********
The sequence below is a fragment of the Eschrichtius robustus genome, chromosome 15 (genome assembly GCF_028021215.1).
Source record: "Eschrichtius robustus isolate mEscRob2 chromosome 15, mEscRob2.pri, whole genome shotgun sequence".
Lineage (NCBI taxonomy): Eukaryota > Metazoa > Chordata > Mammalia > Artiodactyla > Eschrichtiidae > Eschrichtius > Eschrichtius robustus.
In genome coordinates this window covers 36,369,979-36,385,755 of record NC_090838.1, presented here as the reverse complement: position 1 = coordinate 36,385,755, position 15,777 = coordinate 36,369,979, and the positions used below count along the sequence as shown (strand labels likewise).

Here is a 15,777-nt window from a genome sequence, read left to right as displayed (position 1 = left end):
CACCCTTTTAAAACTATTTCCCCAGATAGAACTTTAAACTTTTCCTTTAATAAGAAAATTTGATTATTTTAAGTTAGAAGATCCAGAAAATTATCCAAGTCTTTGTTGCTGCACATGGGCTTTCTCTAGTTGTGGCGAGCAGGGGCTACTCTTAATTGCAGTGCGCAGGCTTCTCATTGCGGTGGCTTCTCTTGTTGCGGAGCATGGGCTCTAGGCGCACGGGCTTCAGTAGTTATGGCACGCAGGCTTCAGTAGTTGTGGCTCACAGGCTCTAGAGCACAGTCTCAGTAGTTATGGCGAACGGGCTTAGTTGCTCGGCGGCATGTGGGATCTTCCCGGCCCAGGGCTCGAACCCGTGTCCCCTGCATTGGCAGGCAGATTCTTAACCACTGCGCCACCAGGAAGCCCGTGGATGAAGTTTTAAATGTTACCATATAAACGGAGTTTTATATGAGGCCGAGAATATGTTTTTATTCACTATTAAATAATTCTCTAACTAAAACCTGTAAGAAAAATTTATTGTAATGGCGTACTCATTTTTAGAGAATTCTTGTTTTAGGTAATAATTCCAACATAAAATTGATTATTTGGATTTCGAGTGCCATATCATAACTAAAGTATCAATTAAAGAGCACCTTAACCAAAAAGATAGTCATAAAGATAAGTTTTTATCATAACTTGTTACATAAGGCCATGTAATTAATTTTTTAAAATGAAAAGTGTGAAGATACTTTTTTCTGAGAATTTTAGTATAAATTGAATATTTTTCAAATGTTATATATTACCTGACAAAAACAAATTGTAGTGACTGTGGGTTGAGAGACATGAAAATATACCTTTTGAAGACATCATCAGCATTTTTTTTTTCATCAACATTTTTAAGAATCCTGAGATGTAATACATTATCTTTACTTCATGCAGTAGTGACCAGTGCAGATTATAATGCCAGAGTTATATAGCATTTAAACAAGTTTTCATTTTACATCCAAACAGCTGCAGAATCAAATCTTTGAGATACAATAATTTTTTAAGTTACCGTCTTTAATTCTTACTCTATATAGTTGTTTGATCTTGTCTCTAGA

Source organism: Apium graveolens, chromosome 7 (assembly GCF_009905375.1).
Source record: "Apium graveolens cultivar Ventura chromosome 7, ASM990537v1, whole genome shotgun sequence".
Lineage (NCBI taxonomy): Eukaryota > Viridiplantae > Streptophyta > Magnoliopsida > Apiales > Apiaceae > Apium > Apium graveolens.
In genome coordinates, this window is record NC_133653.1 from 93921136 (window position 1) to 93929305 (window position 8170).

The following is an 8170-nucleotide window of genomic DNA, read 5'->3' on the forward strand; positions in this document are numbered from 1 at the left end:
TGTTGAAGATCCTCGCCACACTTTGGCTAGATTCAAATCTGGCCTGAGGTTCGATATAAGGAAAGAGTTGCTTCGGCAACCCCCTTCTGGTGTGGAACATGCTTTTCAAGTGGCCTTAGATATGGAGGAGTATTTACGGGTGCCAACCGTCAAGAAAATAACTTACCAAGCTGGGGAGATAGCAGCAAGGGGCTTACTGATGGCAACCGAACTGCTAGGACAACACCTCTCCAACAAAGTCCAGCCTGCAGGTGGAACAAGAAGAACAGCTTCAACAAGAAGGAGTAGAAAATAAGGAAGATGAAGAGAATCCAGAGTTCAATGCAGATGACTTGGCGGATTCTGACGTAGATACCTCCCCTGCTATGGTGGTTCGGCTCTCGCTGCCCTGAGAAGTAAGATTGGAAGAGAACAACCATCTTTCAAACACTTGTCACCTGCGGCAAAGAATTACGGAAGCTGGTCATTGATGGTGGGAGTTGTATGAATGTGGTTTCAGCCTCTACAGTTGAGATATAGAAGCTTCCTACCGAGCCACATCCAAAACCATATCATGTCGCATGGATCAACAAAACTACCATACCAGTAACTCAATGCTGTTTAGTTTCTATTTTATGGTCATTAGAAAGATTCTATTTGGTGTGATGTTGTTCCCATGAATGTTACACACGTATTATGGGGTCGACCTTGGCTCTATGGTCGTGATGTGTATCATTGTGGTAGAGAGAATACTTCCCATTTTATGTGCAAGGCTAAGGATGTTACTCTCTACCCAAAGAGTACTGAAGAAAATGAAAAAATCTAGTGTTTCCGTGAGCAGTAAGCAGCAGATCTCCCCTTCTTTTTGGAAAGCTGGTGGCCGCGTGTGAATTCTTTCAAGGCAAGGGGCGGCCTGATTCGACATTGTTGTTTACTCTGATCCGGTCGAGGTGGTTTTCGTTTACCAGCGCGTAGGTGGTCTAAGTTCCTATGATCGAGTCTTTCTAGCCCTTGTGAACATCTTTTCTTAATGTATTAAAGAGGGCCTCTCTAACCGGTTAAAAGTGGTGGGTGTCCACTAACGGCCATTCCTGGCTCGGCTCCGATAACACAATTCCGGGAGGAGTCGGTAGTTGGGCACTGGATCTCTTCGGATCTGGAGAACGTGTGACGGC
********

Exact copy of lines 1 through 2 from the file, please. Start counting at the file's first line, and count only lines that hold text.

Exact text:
The sequence below is a fragment of the Eschrichtius robustus genome, chromosome 15 (genome assembly GCF_028021215.1).
Source record: "Eschrichtius robustus isolate mEscRob2 chromosome 15, mEscRob2.pri, whole genome shotgun sequence".